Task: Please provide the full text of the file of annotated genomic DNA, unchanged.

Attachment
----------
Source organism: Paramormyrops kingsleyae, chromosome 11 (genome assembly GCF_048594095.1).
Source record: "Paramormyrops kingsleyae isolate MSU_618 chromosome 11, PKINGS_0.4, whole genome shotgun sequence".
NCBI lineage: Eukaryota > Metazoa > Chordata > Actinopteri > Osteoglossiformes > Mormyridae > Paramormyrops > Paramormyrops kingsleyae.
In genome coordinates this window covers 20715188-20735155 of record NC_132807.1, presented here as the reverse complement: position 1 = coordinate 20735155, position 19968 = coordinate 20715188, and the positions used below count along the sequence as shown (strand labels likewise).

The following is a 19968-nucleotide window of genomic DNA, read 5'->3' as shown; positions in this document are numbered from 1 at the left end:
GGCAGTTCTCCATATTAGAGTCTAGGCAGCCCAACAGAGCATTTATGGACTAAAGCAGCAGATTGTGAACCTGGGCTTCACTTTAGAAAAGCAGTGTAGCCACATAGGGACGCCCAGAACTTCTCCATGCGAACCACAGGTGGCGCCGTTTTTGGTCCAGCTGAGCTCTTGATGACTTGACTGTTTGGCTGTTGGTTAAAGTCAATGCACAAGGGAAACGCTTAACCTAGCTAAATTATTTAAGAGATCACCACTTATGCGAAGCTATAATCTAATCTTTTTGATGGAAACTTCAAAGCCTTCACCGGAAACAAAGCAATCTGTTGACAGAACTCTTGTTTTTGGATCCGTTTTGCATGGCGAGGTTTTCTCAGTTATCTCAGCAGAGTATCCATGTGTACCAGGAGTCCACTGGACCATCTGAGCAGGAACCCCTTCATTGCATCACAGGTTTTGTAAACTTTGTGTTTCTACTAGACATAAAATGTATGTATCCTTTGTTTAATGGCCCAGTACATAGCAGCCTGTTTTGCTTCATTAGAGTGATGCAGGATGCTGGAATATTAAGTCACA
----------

Source organism: Paramormyrops kingsleyae, chromosome 11 (genome assembly GCF_048594095.1).
Source record: "Paramormyrops kingsleyae isolate MSU_618 chromosome 11, PKINGS_0.4, whole genome shotgun sequence".
NCBI lineage: Eukaryota > Metazoa > Chordata > Actinopteri > Osteoglossiformes > Mormyridae > Paramormyrops > Paramormyrops kingsleyae.
In genome coordinates this window covers 20715188-20735155 of record NC_132807.1, presented here as the reverse complement: position 1 = coordinate 20735155, position 19968 = coordinate 20715188, and the positions used below count along the sequence as shown (strand labels likewise).

The following is a 19968-nucleotide window of genomic DNA, read 5'->3' as shown; positions in this document are numbered from 1 at the left end:
GGCAGTTCTCCATATTAGAGTCTAGGCAGCCCAACAGAGCATTTATGGACTAAAGCAGCAGATTGTGAACCTGGGCTTCACTTTAGAAAAGCAGTGTAGCCACATAGGGACGCCCAGAACTTCTCCATGCGAACCACAGGTGGCGCCGTTTTTGGTCCAGCTGAGCTCTTGATGACTTGACTGTTTGGCTGTTGGTTAAAGTCAATGCACAAGGGAAACGCTTAACCTAGCTAAATTATTTAAGAGATCACCACTTATGCGAAGCTATAATCTAATCTTTTTGATGGAAACTTCAAAGCCTTCACCGGAAACAAAGCAATCTGTTGACAGAACTCTTGTTTTTGGATCCGTTTTGCATGGCGAGGTTTTCTCAGTTATCTCAGCAGAGTATCCATGTGTACCAGGAGTCCACTGGACCATCTGAGCAGGAACCCCTTCATTGCATCACAGGTTTTGTAAACTTTGTGTTTCTACTAGACATAAAATGTATGTATCCTTTGTTTAATGGCCCAGTACATAGCAGCCTGTTTTGCTTCATTAGAGTGATGCAGGATGCTGGAATATTAAGTCACA